Unusual Rigging provides wall to wall support for exhibition of The Ethics of Dust: Westminster Hall

8th August 2016

After six years of negotiation, Jorge Otero Pailos' artwork, The Ethics of Dust: Westminster Hall was unveiled to the public on June 29th.  The artwork, commissioned and produced by Artangel for Westminster Hall, is a 50m long translucent cast of the Hall's internal east wall, revealing how the dust and pollution which have gathered over hundreds of years register a broader environmental history.

To exhibit a piece of such scale in such a precious and delicate building, Artangel contacted Unusual Rigging for advice and expertise in suspending the piece from the Hall's 28m high hammer beam roof without damaging the building in any way.

Michael Morris, Co-Director at Artangel explained: "Westminster Hall is the oldest part of the Houses of Parliament, and has been in continuous use for nearly a thousand years. Its walls have seen many political events - from the trials of Guy Fawkes in 1606 and King Charles I in 1649, to the coronation banquet of King George IV in 1821, the lying-in-state of the Queen Mother in 2002 and Nelson Mandela's address to both houses in 2003. We knew that getting permission to exhibit in this space was always going to be a challenge - and understandably so. But six years and lots of negotiations later, this magnificent piece is finally on display."

Artangel has worked with Unusual Rigging on previous occasions where the site for an artistic installation has proven to be particularly challenging - from the seafront in Margate on an Antony Gormley exhibit, to Victoria Tower Gardens. Michael continued: "Artangel's relationship with Unusual Rigging, and specifically Alan Jacobi, spans a good fifteen years. We know that there is no other company out there that can solve difficult challenges better. On this particular project, we worked alongside Unusual's Robin Elias and his amazing rigging brain was invaluable throughout the entire process. He joined us at key meetings, fielded questions and addressed all concerns about potential issues."

Robin Elias explained: "The problem we faced was how to exhibit this 50m artwork in a space where we couldn’t rig anything onto the listed structure. It was my job to not just persuade the anxious stakeholders that the artwork could be displayed without damaging the delicate structure, but to come up with a creative solution which meant I was as good as my word."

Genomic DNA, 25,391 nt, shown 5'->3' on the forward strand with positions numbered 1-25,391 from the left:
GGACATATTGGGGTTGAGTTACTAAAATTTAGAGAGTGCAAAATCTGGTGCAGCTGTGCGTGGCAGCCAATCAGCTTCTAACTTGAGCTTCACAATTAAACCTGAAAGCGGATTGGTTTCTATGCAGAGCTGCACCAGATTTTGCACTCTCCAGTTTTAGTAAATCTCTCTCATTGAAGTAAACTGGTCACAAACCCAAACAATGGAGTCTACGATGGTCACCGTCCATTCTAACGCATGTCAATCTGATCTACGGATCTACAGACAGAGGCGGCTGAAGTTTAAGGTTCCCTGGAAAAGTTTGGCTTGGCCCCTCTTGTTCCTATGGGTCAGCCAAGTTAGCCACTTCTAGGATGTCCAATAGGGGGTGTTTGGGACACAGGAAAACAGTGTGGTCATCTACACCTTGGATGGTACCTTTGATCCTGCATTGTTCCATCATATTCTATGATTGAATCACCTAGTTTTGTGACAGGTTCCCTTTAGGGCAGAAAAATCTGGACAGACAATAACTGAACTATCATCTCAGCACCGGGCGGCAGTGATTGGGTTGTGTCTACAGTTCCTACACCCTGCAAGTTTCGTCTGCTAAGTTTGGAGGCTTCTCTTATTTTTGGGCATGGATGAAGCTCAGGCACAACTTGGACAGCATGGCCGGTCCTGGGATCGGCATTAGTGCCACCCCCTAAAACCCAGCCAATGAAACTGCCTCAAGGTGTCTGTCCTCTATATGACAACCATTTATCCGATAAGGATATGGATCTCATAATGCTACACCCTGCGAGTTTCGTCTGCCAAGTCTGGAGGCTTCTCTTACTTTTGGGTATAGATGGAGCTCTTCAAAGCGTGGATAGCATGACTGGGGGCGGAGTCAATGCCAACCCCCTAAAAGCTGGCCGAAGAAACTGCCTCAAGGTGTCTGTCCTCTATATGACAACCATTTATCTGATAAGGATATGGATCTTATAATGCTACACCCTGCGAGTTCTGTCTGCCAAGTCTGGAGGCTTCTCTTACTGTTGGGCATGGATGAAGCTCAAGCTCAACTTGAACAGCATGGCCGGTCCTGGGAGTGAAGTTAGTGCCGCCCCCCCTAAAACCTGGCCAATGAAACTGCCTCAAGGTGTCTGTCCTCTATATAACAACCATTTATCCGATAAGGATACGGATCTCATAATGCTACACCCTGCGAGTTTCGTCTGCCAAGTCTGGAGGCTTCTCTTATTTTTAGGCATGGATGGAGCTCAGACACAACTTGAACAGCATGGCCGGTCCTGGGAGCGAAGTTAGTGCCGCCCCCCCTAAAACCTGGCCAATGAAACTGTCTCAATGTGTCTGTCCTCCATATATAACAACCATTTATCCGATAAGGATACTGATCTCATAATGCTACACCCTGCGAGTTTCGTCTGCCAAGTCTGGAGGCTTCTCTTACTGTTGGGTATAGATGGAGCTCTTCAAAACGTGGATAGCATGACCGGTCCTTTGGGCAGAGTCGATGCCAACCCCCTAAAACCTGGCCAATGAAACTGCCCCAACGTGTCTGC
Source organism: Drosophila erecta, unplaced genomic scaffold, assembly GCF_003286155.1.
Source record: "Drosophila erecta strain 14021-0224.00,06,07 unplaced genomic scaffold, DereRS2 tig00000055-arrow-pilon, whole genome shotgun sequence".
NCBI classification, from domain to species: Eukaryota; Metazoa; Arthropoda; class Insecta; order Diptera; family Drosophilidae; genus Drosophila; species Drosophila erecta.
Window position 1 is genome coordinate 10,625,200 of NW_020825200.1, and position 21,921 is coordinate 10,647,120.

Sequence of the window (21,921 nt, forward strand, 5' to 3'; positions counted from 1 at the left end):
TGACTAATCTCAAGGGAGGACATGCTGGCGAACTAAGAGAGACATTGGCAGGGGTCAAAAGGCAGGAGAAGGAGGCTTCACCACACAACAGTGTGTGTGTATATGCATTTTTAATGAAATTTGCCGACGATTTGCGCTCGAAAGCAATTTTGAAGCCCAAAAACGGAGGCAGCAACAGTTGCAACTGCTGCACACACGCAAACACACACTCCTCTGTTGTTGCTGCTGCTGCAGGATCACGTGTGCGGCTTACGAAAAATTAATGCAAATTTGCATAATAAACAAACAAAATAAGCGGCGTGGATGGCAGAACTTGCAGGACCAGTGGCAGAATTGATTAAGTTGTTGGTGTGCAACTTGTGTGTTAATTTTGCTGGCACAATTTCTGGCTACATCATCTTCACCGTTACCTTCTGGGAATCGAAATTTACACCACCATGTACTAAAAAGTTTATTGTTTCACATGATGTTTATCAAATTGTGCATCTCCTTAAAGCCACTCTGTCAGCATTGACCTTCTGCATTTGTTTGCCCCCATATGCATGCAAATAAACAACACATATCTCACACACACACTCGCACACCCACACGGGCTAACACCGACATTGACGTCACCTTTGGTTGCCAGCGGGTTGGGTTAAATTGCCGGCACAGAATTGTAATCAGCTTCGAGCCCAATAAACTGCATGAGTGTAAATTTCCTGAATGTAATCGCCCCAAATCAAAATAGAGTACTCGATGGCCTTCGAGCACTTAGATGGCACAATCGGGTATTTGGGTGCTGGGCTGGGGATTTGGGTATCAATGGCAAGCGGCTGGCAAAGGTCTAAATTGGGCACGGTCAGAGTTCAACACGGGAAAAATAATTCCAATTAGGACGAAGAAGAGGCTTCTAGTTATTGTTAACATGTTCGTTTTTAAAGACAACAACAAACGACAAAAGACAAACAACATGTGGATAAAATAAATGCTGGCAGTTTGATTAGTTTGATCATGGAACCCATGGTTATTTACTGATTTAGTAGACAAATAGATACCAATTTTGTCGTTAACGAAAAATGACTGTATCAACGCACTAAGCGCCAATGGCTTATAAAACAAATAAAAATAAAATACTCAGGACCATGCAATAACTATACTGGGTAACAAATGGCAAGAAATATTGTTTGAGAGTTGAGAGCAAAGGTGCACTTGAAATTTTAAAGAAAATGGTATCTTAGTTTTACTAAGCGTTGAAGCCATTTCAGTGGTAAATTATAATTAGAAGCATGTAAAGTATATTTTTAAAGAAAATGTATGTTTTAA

Robin devised a 50m long discrete steel header which ran along the top of the latex wall, spanning all the beams, which are at six metre centres. The fabrication was carried out at Unusual's premises in Northampton prior being transported to site for assembly. The artwork was raised and put in place with a spider picker and will remain in situ until September when the exhibition closes.

Michael added: "This latest project has really been a labour of love, not just for the artist, but for Artangel and Unusual too. RIght up until the last minute, the curveballs continued hurtling towards us. Just two days before we were due to start the installation, we were advised that a third party architect chosen by the Parliamentary Estate Directorate would be supervising the install. Luckily this didn't faze Robin, and the result is a wonderful piece of art which holds as much history as the hall itself."

Michael concluded: “Artangel works at the sharp end of contemporary art, and when this type of challenging project crops up, there is only one company we would dream of working with. Our ethos is supported very well by AJ and his team - we feel they share a fondness for working on the occasional crazy idea in the name of art. We have a rapport, with Unusual and we trust the team implicitly - why would we work with anyone else?"

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